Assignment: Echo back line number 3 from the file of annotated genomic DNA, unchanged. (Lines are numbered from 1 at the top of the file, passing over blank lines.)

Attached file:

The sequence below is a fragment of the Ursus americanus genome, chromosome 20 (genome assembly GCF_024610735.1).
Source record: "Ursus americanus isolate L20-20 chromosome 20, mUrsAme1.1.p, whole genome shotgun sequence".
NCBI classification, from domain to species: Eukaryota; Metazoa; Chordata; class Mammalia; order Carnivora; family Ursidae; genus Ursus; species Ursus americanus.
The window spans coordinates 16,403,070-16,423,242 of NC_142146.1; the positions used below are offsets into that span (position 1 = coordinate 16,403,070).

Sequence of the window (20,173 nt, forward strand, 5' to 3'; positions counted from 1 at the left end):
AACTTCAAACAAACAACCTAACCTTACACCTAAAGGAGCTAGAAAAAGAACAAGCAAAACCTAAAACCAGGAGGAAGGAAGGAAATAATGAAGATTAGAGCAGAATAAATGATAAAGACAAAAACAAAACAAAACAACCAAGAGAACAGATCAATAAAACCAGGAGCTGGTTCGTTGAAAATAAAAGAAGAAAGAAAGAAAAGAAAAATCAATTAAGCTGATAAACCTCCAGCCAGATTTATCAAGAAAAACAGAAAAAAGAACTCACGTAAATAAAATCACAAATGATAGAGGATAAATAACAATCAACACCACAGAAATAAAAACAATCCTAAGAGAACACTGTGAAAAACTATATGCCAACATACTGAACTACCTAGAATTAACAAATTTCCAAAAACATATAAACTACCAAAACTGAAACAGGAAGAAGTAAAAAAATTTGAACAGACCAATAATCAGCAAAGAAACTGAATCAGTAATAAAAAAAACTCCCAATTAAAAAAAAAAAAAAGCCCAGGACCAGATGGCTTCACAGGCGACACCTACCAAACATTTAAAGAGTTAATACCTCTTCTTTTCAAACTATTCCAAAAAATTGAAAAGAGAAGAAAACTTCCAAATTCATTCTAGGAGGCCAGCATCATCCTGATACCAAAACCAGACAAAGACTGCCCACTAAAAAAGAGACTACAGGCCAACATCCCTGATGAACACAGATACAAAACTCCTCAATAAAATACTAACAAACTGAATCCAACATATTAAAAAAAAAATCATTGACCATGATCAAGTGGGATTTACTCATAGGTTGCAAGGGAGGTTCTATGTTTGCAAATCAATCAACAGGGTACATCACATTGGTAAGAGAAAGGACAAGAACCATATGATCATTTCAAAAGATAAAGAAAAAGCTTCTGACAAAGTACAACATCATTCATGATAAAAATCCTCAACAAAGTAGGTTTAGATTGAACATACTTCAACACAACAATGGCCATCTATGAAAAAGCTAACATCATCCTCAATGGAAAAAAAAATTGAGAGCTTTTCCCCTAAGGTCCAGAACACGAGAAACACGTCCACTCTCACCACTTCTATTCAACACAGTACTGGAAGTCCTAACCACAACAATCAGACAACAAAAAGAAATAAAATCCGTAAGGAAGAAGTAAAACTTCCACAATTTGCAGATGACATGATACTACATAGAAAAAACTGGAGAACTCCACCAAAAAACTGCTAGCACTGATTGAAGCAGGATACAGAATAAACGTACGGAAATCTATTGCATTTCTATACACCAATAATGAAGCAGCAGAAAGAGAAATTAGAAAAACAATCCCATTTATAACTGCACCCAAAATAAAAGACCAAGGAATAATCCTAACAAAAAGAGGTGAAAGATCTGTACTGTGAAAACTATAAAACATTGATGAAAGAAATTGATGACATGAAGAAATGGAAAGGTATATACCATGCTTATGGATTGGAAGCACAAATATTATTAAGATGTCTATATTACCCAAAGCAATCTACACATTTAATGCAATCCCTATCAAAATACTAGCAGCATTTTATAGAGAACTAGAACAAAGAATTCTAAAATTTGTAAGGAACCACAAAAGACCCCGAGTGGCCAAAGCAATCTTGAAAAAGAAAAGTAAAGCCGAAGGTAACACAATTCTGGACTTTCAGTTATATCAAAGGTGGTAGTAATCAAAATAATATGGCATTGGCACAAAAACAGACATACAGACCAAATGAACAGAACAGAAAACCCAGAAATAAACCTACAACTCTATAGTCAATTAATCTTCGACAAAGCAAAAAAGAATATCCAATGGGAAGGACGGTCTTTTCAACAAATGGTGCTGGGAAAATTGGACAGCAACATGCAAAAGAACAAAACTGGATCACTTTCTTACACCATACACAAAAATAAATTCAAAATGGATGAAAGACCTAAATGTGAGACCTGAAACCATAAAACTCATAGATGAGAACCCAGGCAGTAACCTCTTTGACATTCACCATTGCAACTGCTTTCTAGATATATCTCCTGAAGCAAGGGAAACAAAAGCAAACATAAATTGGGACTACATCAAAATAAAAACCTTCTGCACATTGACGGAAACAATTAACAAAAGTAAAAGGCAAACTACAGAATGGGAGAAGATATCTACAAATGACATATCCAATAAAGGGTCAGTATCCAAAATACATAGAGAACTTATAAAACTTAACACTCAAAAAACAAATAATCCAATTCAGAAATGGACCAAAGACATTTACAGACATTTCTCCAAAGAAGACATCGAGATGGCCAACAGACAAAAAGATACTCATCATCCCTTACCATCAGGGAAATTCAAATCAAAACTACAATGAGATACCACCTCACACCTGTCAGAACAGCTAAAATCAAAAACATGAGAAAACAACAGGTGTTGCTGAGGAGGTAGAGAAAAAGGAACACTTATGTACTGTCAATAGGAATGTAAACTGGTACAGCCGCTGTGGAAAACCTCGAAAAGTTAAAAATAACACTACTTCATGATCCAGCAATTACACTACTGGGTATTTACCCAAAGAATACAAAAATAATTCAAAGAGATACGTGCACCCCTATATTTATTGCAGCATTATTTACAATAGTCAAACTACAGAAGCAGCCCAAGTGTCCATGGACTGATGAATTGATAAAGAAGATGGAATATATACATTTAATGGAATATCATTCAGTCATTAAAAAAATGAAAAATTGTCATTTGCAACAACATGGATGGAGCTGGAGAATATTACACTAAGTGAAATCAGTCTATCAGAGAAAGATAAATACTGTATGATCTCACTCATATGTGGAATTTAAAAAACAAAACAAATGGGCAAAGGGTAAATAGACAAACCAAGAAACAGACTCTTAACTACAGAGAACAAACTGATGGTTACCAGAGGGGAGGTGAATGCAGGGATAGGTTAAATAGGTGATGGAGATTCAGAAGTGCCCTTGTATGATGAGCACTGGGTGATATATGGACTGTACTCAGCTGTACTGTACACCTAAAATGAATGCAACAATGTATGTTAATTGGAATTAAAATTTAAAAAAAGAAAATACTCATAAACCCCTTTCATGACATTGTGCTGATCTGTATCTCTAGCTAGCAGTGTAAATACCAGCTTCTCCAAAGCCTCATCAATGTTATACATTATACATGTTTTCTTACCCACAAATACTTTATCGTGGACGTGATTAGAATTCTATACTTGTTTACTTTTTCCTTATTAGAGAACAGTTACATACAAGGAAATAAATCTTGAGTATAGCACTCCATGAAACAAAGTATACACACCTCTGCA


NCBI classification, from domain to species: Eukaryota; Metazoa; Chordata; class Mammalia; order Carnivora; family Ursidae; genus Ursus; species Ursus americanus.